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Stringer v. Fyre

United States District Court, E.D. Michigan, Southern Division

November 14, 2017

DWAYNE STRINGER, Plaintiff,
v.
FYRE, SHIELFIED AND KING, Defendants.

          ORDER ALLOWING EXPANSION OF THE RECORD

          MATTHEW F. LEITMAN UNITED STATES DISTRICT JUDGE

         Plaintiff Dwayne Stringer is a state prisoner confined at the Macomb Correctional Facility in New Haven, Michigan. On March 28, 2017, Stringer filed this prisoner civil-rights action in which he alleges that he was “brutal[l]y attacked” by the Defendants, three correctional officers. (See ECF #1 at Pg. ID 3.)

         On June 8, 2017, prior to the start of discovery, Defendants moved for summary judgment on the basis that Stringer did not exhaust his administrative remedies. (See ECF #15.) More specifically, Defendants asserted that under applicable policies of the Michigan Department of Corrections, Stringer failed to complete a required grievance process before he filed this action. (See id.)

         The assigned Magistrate Judge agreed with the Defendants. On August 9, 2017, she issued a Report and Recommendation in which she recommended that the court grant Defendants' summary judgment motion and dismiss Stringer's Complaint without prejudice (the “R&R”). (See ECF #21.) The Magistrate Judge concluded that “[i]n light of the present record, [Stringer] appears not to have exhausted [his] administrative remedies against [the] Defendant[s].” (Id. at Pg. ID 88.)

         Stringer filed timely objections to the R&R on October 11, 2017. (See ECF #31.) In the Objections, Stringer insists that he “made every effort to exhaust [his administrative remedies] only to have the Defendant's [sic] directly or indirectly interfere[] with the [grievance] process.” (Id. at Pg. ID 133.)

         The record before the Court does not include any evidence as to how Defendants allegedly interfered with Stringer's ability to exhaust his administrative remedies and complete the grievance process. However, when reviewing a report and recommendation, the Court may expand in the record in order to “receive further evidence.” 28 U.S.C. § 636(b)(1). See also Muhammad v. Close, 2009 WL 875520, at *2 (6th Cir. Apr. 20, 2009) (citing with approval decisions of Fifth and Ninth Circuits holding that “district courts have the discretion … to consider evidence presented for the first time in a party's objections to a magistrate judge's report”); Bodman v. Dennis, 2013 WL 2458383, at ** 2-3 (W.D. Mich. June 6, 2013) (collecting cases from the First, Second, Third, Fifth, Seventh, Ninth and Eleventh Circuits recognizing a district court's discretion to consider new evidence when resolving objections to a magistrate judge's report and recommendation).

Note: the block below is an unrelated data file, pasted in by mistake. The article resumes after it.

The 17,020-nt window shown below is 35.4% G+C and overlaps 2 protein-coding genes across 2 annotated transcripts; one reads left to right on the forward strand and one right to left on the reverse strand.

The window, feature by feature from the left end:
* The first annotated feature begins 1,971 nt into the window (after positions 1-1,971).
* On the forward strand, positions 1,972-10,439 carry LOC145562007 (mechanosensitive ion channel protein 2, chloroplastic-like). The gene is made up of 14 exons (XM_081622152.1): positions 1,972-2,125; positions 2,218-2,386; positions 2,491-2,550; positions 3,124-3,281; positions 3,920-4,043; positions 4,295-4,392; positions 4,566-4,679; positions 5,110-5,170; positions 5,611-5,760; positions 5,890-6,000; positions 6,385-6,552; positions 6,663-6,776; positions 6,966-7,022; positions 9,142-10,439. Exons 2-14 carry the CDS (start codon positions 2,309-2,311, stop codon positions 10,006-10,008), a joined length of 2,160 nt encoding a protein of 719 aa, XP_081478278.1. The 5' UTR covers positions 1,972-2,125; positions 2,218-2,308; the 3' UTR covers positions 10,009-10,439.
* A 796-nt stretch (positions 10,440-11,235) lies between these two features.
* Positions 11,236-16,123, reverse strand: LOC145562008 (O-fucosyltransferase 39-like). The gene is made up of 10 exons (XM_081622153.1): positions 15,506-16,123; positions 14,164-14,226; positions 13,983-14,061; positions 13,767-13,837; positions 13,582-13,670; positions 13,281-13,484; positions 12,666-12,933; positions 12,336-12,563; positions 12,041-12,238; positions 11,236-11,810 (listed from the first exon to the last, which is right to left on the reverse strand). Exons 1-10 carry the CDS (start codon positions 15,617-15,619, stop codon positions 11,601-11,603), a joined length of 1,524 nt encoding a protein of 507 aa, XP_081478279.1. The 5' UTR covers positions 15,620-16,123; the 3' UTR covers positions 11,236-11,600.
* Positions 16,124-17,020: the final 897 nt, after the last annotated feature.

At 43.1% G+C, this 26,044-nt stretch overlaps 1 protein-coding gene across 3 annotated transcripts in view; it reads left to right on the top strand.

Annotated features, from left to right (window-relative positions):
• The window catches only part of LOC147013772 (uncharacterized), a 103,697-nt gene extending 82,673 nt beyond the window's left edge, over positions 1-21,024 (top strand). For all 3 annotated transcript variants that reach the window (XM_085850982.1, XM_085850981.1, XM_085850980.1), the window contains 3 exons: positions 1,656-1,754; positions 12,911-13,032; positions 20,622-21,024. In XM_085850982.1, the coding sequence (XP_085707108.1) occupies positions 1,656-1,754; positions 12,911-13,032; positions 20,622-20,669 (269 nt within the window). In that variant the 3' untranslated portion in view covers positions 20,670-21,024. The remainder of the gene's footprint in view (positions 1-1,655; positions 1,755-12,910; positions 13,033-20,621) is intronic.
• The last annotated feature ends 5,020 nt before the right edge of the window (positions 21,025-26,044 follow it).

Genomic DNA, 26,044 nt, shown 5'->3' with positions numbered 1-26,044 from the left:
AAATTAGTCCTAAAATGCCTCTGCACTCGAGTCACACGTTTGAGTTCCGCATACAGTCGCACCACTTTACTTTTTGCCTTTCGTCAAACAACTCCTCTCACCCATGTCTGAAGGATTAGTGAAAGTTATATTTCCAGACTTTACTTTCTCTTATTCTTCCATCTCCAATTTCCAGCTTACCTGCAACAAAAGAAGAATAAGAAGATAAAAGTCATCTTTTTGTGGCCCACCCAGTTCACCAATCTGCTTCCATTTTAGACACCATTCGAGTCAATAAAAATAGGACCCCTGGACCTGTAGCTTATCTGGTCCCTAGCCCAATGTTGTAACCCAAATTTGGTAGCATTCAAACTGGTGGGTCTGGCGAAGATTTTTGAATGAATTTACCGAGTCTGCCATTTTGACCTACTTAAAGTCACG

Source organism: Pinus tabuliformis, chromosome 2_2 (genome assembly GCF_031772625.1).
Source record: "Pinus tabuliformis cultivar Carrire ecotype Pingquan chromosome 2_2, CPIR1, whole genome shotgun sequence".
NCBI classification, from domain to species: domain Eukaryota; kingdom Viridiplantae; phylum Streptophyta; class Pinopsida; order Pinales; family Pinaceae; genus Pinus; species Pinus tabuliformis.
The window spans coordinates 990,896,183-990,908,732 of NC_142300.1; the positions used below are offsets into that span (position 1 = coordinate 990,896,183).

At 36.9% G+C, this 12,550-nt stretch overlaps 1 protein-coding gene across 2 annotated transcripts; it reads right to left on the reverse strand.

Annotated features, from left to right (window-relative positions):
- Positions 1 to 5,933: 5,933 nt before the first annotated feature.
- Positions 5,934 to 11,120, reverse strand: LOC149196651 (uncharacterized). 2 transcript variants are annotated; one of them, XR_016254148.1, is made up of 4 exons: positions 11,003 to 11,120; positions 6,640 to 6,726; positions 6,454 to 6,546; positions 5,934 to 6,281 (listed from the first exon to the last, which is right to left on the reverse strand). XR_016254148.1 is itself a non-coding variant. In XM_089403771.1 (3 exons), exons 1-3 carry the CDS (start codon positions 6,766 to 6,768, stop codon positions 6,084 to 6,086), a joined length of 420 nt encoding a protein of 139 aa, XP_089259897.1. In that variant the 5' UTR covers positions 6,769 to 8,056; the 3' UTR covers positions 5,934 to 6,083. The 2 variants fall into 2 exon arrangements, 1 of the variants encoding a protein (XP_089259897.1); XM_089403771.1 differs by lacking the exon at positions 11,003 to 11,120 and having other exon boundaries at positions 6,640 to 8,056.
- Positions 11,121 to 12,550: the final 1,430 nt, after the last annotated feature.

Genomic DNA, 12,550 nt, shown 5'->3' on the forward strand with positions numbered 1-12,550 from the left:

Accordingly, the Court will allow Stringer to supplement and expand the record with respect to his Objections. By no later than December 15, 2017, Stringer may file with the Court either a notarized affidavit or a declaration under the penalty of perjury pursuant to 28 U.S.C § 1746[1] that sets forth in specific detail all of the facts that support his allegation that the Defendants allegedly interfered with his ability to complete the grievance process. The affidavit or sworn declaration shall be typed[2] or hand-written in a legible format, meaning that if Stringer chooses the hand-writing option, he shall (1) write on every other line of his paper (i.e., he must leave a blank line in between the lines of text that he writes); (2) use both uppercase and lowercase letters (i.e., he must not use all capital letters); and (3) avoid writing within one inch of the top or bottom of each page. The Court imposes these requirements for Stringer's benefit so that the Court can discern and fully consider the content of his affidavit or sworn declaration.

         If Stringer files such an affidavit or sworn declaration as set forth above by December 15, 2017, the Court will consider that submission when ruling upon his Objections to the R&R.

         IT IS SO ORDERED.

---------

Notes:

[1] 28 U.S.C. § 1746(2) provides: Wherever, under any law of the United States or under any rule, regulation, order, or requirement made pursuant to law, any matter is required or permitted to be supported, evidenced, established, or proved by the sworn declaration, verification, certificate, statement, oath, or affidavit, in writing of the person making the same (other than a deposition, or an oath of office, or an oath required to be taken before a specified official other than a notary public), such matter may, with like force and effect, be supported, evidenced, established, or proved by the unsworn declaration, certificate, verification, or statement, in writing of such person which is subscribed by him, as true under penalty of perjury, and dated, in substantially the following form:

(2) If executed within the United States, its territories, possessions, or commonwealths: “I declare (or certify, verify, or state) under penalty of perjury that the foregoing is true and correct. Executed on (date). (Signature)”.

[2] Stringer has previously filed typed filings with the Court. (See Objections, ECF ...


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